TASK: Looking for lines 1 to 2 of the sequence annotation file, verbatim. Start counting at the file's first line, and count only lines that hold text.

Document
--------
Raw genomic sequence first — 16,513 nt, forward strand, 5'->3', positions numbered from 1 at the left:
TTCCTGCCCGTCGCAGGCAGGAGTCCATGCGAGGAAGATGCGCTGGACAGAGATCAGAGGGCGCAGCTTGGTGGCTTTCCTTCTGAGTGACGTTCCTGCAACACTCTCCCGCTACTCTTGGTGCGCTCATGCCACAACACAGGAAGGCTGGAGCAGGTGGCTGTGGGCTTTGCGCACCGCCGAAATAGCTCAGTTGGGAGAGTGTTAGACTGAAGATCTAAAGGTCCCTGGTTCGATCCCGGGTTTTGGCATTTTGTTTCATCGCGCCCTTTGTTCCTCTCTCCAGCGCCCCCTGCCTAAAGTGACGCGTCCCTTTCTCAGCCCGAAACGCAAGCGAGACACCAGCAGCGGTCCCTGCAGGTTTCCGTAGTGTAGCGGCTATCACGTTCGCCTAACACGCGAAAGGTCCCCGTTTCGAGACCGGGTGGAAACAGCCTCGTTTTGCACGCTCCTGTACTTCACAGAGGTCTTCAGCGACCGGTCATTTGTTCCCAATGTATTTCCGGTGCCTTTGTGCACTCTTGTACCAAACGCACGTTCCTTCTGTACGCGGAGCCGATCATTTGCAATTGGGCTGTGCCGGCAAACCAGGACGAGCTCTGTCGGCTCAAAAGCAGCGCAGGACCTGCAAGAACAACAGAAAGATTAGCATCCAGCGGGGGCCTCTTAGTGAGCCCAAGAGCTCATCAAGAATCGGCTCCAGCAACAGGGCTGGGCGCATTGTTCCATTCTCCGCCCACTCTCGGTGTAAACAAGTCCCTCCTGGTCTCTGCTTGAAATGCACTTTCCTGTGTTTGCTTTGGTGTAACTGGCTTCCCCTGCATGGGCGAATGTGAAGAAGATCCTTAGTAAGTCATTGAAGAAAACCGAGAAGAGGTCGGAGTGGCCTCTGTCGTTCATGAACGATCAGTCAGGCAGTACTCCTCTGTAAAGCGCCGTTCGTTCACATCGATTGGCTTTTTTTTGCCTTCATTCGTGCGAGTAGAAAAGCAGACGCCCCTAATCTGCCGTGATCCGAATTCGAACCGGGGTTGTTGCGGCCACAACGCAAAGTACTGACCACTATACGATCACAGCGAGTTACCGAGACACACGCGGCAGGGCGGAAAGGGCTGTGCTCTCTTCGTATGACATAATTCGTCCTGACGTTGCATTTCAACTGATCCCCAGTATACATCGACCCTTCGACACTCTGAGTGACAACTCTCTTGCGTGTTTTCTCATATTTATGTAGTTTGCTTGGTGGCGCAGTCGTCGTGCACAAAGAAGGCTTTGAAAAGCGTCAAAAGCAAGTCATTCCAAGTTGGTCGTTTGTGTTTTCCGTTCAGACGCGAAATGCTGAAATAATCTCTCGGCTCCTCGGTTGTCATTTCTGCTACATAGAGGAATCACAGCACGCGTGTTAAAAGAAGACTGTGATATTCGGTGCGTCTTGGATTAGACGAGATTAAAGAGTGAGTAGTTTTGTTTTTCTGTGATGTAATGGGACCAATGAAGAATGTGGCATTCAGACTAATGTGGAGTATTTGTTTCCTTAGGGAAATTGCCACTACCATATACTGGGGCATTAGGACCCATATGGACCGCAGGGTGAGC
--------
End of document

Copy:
Raw genomic sequence first — 16,513 nt, forward strand, 5'->3', positions numbered from 1 at the left:
TTCCTGCCCGTCGCAGGCAGGAGTCCATGCGAGGAAGATGCGCTGGACAGAGATCAGAGGGCGCAGCTTGGTGGCTTTCCTTCTGAGTGACGTTCCTGCAACACTCTCCCGCTACTCTTGGTGCGCTCATGCCACAACACAGGAAGGCTGGAGCAGGTGGCTGTGGGCTTTGCGCACCGCCGAAATAGCTCAGTTGGGAGAGTGTTAGACTGAAGATCTAAAGGTCCCTGGTTCGATCCCGGGTTTTGGCATTTTGTTTCATCGCGCCCTTTGTTCCTCTCTCCAGCGCCCCCTGCCTAAAGTGACGCGTCCCTTTCTCAGCCCGAAACGCAAGCGAGACACCAGCAGCGGTCCCTGCAGGTTTCCGTAGTGTAGCGGCTATCACGTTCGCCTAACACGCGAAAGGTCCCCGTTTCGAGACCGGGTGGAAACAGCCTCGTTTTGCACGCTCCTGTACTTCACAGAGGTCTTCAGCGACCGGTCATTTGTTCCCAATGTATTTCCGGTGCCTTTGTGCACTCTTGTACCAAACGCACGTTCCTTCTGTACGCGGAGCCGATCATTTGCAATTGGGCTGTGCCGGCAAACCAGGACGAGCTCTGTCGGCTCAAAAGCAGCGCAGGACCTGCAAGAACAACAGAAAGATTAGCATCCAGCGGGGGCCTCTTAGTGAGCCCAAGAGCTCATCAAGAATCGGCTCCAGCAACAGGGCTGGGCGCATTGTTCCATTCTCCGCCCACTCTCGGTGTAAACAAGTCCCTCCTGGTCTCTGCTTGAAATGCACTTTCCTGTGTTTGCTTTGGTGTAACTGGCTTCCCCTGCATGGGCGAATGTGAAGAAGATCCTTAGTAAGTCATTGAAGAAAACCGAGAAGAGGTCGGAGTGGCCTCTGTCGTTCATGAACGATCAGTCAGGCAGTACTCCTCTGTAAAGCGCCGTTCGTTCACATCGATTGGCTTTTTTTTGCCTTCATTCGTGCGAGTAGAAAAGCAGACGCCCCTAATCTGCCGTGATCCGAATTCGAACCGGGGTTGTTGCGGCCACAACGCAAAGTACTGACCACTATACGATCACAGCGAGTTACCGAGACACACGCGGCAGGGCGGAAAGGGCTGTGCTCTCTTCGTATGACATAATTCGTCCTGACGTTGCATTTCAACTGATCCCCAGTATACATCGACCCTTCGACACTCTGAGTGACAACTCTCTTGCGTGTTTTCTCATATTTATGTAGTTTGCTTGGTGGCGCAGTCGTCGTGCACAAAGAAGGCTTTGAAAAGCGTCAAAAGCAAGTCATTCCAAGTTGGTCGTTTGTGTTTTCCGTTCAGACGCGAAATGCTGAAATAATCTCTCGGCTCCTCGGTTGTCATTTCTGCTACATAGAGGAATCACAGCACGCGTGTTAAAAGAAGACTGTGATATTCGGTGCGTCTTGGATTAGACGAGATTAAAGAGTGAGTAGTTTTGTTTTTCTGTGATGTAATGGGACCAATGAAGAATGTGGCATTCAGACTAATGTGGAGTATTTGTTTCCTTAGGGAAATTGCCACTACCATATACTGGGGCATTAGGACCCATATGGACCGCAGGGTGAGC